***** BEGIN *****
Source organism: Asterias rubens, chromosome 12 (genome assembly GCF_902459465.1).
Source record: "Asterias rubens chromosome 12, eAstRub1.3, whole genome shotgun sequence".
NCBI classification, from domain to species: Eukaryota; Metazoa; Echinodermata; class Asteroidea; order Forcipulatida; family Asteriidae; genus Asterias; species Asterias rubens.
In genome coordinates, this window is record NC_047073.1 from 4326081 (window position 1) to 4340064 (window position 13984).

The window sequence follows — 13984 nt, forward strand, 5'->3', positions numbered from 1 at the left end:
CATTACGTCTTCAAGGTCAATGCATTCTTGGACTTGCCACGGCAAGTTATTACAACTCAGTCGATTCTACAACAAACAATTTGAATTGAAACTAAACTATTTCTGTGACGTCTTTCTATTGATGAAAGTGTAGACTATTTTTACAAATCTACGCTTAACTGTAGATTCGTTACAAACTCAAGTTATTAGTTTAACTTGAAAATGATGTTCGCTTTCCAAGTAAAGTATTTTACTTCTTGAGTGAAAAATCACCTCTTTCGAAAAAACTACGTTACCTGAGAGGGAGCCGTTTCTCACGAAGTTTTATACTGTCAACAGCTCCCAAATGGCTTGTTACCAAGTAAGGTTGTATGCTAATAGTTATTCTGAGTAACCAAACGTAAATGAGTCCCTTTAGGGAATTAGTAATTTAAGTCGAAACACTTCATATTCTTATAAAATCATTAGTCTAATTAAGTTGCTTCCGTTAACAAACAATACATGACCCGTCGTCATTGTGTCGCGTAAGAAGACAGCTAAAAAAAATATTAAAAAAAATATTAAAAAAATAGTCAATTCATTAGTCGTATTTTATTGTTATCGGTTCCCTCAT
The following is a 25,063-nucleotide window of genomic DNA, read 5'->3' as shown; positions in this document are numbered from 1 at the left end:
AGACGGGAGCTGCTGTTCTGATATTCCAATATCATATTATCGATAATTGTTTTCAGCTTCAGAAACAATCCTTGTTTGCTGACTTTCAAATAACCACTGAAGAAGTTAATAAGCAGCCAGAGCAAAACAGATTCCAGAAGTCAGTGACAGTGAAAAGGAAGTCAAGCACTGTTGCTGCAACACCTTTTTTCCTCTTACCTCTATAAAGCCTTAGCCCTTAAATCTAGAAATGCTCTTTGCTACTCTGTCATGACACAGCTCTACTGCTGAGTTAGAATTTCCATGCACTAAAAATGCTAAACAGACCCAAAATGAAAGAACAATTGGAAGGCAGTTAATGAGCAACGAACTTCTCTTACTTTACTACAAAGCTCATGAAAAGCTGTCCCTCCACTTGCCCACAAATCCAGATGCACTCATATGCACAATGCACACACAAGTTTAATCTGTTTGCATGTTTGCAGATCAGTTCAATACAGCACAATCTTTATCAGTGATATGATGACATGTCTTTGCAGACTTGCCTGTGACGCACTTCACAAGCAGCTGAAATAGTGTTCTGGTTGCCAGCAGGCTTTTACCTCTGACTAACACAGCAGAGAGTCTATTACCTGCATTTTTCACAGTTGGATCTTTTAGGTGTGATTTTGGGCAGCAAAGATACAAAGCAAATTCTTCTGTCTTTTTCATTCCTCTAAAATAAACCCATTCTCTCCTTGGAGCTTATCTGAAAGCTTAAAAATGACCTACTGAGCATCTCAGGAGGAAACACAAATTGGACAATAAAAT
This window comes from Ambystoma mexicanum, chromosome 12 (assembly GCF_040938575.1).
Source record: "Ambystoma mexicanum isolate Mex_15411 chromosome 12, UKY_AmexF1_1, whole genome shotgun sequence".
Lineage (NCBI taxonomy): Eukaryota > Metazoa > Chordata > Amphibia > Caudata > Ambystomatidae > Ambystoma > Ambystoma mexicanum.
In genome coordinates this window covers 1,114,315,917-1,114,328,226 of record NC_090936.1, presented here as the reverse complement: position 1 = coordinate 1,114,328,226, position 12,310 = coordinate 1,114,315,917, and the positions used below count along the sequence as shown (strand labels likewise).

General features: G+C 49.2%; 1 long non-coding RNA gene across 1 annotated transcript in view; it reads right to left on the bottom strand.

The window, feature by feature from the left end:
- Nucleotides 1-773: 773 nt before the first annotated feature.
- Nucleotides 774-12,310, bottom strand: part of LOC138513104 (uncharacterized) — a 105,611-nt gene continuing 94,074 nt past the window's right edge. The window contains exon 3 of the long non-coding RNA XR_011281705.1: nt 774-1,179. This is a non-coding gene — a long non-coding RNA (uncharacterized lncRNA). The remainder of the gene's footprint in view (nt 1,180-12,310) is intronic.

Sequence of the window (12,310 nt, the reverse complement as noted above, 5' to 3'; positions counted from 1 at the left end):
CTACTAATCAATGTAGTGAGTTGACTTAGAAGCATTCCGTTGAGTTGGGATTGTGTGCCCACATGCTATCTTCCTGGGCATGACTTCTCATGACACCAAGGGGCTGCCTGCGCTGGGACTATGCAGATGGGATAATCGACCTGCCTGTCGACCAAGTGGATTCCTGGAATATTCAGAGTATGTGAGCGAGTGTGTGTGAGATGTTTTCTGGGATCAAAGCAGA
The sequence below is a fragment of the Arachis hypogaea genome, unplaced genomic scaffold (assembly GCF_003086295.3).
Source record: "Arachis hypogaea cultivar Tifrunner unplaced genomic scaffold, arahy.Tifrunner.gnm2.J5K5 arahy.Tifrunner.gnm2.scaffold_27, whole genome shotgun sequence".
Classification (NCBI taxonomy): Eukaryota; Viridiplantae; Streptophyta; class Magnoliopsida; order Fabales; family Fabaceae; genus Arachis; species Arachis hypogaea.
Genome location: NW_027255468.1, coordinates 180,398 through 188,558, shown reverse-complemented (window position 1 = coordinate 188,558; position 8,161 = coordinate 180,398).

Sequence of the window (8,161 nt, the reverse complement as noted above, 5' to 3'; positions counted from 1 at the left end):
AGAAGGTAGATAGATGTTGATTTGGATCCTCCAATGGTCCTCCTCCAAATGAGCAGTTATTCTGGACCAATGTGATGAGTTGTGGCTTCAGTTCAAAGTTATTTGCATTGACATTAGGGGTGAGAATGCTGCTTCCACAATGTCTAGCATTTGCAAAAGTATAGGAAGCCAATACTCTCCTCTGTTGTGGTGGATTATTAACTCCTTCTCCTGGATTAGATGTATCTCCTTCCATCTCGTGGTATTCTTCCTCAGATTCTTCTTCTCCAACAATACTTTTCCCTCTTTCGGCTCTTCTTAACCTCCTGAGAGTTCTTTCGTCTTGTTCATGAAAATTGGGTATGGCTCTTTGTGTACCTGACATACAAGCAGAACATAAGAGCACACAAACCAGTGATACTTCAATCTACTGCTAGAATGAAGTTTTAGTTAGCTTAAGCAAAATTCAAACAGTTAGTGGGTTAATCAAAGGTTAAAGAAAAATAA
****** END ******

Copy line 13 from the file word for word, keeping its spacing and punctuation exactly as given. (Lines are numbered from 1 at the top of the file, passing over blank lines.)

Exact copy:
General features: G+C 49.2%; 1 long non-coding RNA gene across 1 annotated transcript in view; it reads right to left on the bottom strand.